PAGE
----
From se7enthcin (http://forums.cgsociety.org/member.php?u=145100) “What kind of render tricks did you have to use to cast shadows that were not geometry based?” This is actually a very simple technique called gobo matting. In traditional film or stage lighting, a gobo is a card with shapes on it that is placed in front of the light to give interesting shadows within the set. We did the same thing. We made shapes that would complement the design of the set and cast shadows from them and often turned off the real shadows that would have been cast from objects in the sccene. For example Elliots horns are complicated shapes and the shadow they cast is even more interesting. So when you see the movie, look for these shadows under Elliot as he is tied to the hood (bonnet—see I was in UK) of the truck. They aren’t there.





From Crossbones: Loved the film. I did get the feeling that as I was watching it was like still moments were incapsulated as paintings in my mind. The whole team at Sony did an amazing job!



It’s great to hear that the movie left you remembering paintings because that’s exactly what we tried to do. Without going into too much detail, we basically treated each shot compositionally as if it were a Photoshop file. We relied heavily on the composite to get our final approval. By that I mean we used Renderman’s AOV’s (multiple image outputs) to render as much as possible separately. All characters, lights, shadows, props, ambient occlusion, depth maps, and even regions within character were rendered separately and put together in the composite. This gave us the ability to tweak each element as much or as little as we desired. The lighting was added together in the composite resulting in an image that would be the same as rendering it all at once. It sounds like a lot of work but it gave us the ability to compose the lighting for each shot specifically.



“In the pipeline at Sony were their any individuals that took shots on their own or ran together a series of shots and were responsible for those?

Our studio, and most CG feature studios, uses the CG Supervisor/Sequence Supervisor design that is, one GG Supervisor leads a group of artists to the completion of a sequence in a movie. The main benefit being those artists get a feel for that sequence and it gives the continuity and efficiency that we desire.





What kind of feed back to the animators get when they are animating (what kind of mesh and rig are they looking at)? Let’s say something goes wrong after the fact in a fur simulation where the animator had intersecting limbs and it caused a problem, would the animator be able to fix the mistake later on in the production?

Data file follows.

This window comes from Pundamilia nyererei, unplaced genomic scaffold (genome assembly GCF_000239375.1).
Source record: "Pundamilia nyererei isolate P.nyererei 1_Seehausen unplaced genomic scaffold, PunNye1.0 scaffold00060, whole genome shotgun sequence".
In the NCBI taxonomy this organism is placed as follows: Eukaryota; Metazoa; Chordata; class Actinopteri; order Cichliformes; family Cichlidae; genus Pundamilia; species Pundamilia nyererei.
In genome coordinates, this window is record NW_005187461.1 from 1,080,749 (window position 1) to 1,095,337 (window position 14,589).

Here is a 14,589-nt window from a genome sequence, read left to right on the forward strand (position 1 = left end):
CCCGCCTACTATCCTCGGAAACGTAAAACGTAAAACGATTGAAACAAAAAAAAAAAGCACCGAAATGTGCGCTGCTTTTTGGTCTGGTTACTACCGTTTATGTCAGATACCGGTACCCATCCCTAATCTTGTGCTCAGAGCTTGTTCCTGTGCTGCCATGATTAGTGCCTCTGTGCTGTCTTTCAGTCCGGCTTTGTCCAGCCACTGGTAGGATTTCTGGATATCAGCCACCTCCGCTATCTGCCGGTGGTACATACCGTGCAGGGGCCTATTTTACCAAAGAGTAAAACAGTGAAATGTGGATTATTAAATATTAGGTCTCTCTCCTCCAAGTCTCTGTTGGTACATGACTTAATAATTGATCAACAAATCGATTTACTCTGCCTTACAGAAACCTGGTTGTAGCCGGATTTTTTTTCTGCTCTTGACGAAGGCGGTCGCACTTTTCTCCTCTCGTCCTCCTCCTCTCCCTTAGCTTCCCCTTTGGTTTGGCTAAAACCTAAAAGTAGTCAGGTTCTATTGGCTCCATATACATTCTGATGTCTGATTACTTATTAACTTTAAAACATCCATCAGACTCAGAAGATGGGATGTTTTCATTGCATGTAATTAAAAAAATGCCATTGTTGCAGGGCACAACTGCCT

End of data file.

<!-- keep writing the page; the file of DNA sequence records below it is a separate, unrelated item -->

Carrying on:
Let’s start with the case of furred animals. Because the hair happens at render time, the animators don’t see it when they’re animating. We give them what we call a “volume stand in” that roughly represents the volume the fur will fill in. This is just a guess so there will always be the potential for interpenetration problems as well as shapes the animator didn’t expect. We use a system called “Kick Back” that basically, when it’s decided that a fix is needed, that shot goes on hold and the character gores back to animation to be fixed. This same example holds up for cloth and any unexpected deformations.



michaelmarcondes (http://forums.cgsociety.org/member.php?u=184335) Asks:
The fur system is fantastic.
How did you manage to render that amount of fur?
How long did a frame took to render, in general?



Imageworks has a really strong hair system that was developed over the course of the Stuart Little movies. Darren Lurie, one of the 4 CG Supervisors on this movie, and Chris Yee our Hair Lead, were integral into developing the look for Boog. The early tests that they provided were so successful that the appetite for what we could do with hair kept growing. It gave us a very high benchmark for what we should expect our characters to look like. We then had a whole team of artist who provided dynamics as well as shot specific combing for things like character interaction or even just design changes if a shot needed it. THEN…we made all the characters wet! That was essentially a whole other pass through hair look dev for all characters. This included new dynamic attributes and shaders.

Boog had the most fur and one HD frame of Boog took about 45 minutes. That wasn’t that difficult to deal with. Our biggest problems occurred when we had to render many furred animals all at once. There is a shot of a bunch of squirrels up a tree. That took forever to render and often failed with memory problems. We kept trying to reduce hair count until you noticed they looked different and then split it up into Z comps when necessary.